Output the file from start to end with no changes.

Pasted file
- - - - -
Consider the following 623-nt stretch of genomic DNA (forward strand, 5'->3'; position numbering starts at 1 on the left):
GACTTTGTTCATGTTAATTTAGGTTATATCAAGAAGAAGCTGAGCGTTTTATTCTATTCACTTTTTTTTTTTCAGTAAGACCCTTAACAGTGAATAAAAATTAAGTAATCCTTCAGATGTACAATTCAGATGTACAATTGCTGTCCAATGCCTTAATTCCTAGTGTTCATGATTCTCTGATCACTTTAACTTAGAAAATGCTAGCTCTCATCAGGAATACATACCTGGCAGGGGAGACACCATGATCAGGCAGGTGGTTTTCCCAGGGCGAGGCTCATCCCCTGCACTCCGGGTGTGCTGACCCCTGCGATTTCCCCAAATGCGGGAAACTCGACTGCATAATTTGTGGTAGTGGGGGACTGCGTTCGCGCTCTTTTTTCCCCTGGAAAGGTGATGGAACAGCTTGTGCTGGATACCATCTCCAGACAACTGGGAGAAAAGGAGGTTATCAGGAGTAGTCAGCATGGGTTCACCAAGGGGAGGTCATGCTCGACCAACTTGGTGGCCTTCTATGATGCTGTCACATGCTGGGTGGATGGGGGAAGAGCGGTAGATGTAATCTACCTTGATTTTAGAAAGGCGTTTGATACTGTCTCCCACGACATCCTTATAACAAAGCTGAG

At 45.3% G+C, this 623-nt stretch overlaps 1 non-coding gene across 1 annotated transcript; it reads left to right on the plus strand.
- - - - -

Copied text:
Consider the following 623-nt stretch of genomic DNA (forward strand, 5'->3'; position numbering starts at 1 on the left):
GACTTTGTTCATGTTAATTTAGGTTATATCAAGAAGAAGCTGAGCGTTTTATTCTATTCACTTTTTTTTTTTCAGTAAGACCCTTAACAGTGAATAAAAATTAAGTAATCCTTCAGATGTACAATTCAGATGTACAATTGCTGTCCAATGCCTTAATTCCTAGTGTTCATGATTCTCTGATCACTTTAACTTAGAAAATGCTAGCTCTCATCAGGAATACATACCTGGCAGGGGAGACACCATGATCAGGCAGGTGGTTTTCCCAGGGCGAGGCTCATCCCCTGCACTCCGGGTGTGCTGACCCCTGCGATTTCCCCAAATGCGGGAAACTCGACTGCATAATTTGTGGTAGTGGGGGACTGCGTTCGCGCTCTTTTTTCCCCTGGAAAGGTGATGGAACAGCTTGTGCTGGATACCATCTCCAGACAACTGGGAGAAAAGGAGGTTATCAGGAGTAGTCAGCATGGGTTCACCAAGGGGAGGTCATGCTCGACCAACTTGGTGGCCTTCTATGATGCTGTCACATGCTGGGTGGATGGGGGAAGAGCGGTAGATGTAATCTACCTTGATTTTAGAAAGGCGTTTGATACTGTCTCCCACGACATCCTTATAACAAAGCTGAG

At 45.3% G+C, this 623-nt stretch overlaps 1 non-coding gene across 1 annotated transcript; it reads left to right on the plus strand.